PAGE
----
Between 1956 and 1968, the construction of Interstate 94 demolished the once vibrant Rondo corridor. Approximately 700 homes and 300 businesses were razed in Rondo to build the interstate, leaving the community torn in half and forever damaged by the destruction of the social, cultural, and economic center of the African American Community in Saint Paul. The direct impact of the construction of I-94 resulted in the Rondo community experiencing a 48% decline in home ownership, a 61% decline in population, and combined loss of $157 million dollars of unrealized home equity value.

Although the Historic Rondo Corridor cannot be brought back exactly as it once was, Reconnect Rondo is leading an effort to reignite a vibrant African American Cultural Enterprise District anchored by a community land bridge. Reconnect Rondo began work on the Rondo African American Cultural enterprise district in 2022, and has worked with the community to determine the boundaries for a small area/master plan and their study context area (see Figure 7). The plan will guide future development in historic Rondo and beyond, and will provide the initial policy guidance for future development on the land bridge.

Figure 7: Rondo Study Areas

Figure 7 - Rondo Study Areas

In addition to the Small Area Plan, several other related studies and projects are concurrently being produced by Reconnect Rondo’s consulting teams. Although the concurrent studies are produced independently of the small area plan, aspects of those studies related to physical development will likely be integrated into the small area plan and vice-versa. The other studies and projects include the development of anti-displacement and community investment strategies, restorative development modeling, environmental and heritage preservation, and multi-use, energy-efficient development prototypes.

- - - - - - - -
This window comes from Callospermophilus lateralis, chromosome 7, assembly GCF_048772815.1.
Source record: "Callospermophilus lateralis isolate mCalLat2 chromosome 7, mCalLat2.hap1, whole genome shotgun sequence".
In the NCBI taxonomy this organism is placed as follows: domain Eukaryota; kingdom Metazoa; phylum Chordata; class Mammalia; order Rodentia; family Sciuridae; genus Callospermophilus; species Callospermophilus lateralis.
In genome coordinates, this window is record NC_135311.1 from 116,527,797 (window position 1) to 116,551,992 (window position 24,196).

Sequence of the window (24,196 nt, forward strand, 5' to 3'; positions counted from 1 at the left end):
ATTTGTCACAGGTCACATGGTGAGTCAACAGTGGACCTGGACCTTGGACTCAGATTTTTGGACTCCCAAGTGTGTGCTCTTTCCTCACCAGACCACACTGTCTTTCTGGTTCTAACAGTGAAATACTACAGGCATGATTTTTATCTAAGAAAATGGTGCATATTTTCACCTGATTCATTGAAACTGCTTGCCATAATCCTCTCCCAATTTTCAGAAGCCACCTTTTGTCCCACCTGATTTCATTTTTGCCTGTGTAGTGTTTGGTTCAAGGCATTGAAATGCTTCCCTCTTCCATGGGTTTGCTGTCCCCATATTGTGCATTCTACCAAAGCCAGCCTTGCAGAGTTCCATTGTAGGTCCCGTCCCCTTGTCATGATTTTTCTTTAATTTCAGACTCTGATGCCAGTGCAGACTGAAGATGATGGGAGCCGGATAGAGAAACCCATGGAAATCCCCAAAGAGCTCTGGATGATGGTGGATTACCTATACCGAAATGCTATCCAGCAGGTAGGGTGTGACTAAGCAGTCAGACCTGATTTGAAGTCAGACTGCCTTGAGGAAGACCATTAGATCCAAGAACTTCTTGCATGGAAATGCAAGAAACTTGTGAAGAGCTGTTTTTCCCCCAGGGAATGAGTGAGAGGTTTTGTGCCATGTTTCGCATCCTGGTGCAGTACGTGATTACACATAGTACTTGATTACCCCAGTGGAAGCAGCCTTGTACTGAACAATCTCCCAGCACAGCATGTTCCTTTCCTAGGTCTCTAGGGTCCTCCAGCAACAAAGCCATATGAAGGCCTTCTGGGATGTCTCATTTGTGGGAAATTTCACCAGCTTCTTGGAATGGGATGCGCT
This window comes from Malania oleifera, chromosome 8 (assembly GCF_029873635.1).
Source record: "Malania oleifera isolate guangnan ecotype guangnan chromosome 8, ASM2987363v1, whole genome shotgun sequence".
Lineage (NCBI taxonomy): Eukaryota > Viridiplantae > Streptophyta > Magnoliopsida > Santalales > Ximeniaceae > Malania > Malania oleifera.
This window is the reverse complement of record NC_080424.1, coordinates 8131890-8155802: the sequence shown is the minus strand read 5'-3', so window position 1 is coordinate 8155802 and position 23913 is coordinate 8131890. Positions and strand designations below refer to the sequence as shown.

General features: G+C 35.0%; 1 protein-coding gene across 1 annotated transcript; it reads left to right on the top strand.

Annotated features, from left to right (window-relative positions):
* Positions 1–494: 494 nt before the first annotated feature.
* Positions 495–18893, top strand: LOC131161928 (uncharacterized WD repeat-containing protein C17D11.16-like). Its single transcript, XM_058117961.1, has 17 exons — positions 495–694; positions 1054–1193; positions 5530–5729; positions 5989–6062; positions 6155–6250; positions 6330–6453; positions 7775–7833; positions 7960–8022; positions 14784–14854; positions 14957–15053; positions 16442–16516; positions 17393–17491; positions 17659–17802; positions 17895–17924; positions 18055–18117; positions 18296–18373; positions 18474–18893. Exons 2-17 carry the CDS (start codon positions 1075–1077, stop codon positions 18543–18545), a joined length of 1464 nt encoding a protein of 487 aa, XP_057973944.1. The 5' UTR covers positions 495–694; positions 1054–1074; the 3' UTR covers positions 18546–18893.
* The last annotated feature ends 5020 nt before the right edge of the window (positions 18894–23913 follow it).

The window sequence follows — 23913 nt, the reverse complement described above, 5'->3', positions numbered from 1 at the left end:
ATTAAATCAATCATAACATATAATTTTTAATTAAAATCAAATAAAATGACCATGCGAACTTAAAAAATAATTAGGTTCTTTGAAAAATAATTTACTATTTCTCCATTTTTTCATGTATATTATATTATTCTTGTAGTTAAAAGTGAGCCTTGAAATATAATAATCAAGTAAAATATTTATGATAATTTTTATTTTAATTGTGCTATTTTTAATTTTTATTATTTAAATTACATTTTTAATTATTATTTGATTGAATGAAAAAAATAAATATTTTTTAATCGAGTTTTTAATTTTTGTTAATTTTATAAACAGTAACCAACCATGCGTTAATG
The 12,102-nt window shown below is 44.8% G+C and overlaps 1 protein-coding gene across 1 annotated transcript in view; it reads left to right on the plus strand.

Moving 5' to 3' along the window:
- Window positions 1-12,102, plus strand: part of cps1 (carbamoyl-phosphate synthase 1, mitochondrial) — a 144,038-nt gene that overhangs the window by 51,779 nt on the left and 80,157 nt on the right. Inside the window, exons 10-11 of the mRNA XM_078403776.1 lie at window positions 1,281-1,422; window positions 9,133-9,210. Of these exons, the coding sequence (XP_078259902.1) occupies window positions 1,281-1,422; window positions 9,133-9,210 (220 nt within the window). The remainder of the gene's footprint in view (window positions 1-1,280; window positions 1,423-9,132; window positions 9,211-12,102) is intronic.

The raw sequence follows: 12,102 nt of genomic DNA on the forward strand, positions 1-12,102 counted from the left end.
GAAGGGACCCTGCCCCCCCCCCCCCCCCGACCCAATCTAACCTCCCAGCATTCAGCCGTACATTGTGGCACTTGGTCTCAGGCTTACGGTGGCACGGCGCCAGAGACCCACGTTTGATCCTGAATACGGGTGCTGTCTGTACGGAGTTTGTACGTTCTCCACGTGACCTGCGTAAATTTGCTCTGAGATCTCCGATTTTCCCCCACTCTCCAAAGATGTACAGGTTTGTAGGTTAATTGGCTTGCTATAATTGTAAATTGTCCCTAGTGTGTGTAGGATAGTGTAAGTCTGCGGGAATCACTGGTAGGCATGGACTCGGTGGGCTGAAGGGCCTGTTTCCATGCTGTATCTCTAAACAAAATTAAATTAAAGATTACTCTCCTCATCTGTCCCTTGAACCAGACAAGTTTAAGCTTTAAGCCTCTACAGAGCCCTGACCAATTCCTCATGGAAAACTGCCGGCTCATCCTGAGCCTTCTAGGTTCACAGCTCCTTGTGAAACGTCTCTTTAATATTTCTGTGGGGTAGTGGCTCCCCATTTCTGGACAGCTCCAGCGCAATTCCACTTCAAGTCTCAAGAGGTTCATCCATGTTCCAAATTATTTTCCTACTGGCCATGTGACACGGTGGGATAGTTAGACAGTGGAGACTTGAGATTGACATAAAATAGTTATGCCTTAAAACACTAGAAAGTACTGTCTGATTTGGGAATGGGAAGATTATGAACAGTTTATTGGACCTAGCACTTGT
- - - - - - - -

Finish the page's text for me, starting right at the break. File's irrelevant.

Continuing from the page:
Large Development Sites

Highland Bridge Update

Highland Bridge, a redevelopment of the 135-acre former Ford Motor Companies’ Twin Cities Assembly Plant, continued construction in 2023.

Throughout the year, Planning staff primarily focused on processing a package of amendments to the Ford Site Zoning and Public Realm Master Plan in response to a proposed project by the University of Saint Thomas (UST). UST is proposing to develop an athletic complex for baseball and softball on 13.66 acres of land historically known as the Canadian Pacific (CP) rail yard parcels in the southeast corner of the Master Plan area (Figure 8). Development of the CP parcels was not part of the original Ryan Companies development plan and was not anticipated in the original Master Plan, but a similar recreational use for southeast portion of the Highland Bridge site was envisioned. The proposal provides many benefits to the community, including increased vibrancy and activity, opportunities for neighborhood recreation, and economic development potential.

The Planning Commission recommended approval of the amendments, which were adopted by City Council in July 2023.

Figure 8: University of St Thomas’ proposed athletic complex at the Highland Bridge Site 

Figure 8 - University of St Thomas’ proposed athletic complex at the Highland Bridge Site

United Village Update (Snelling-Midway)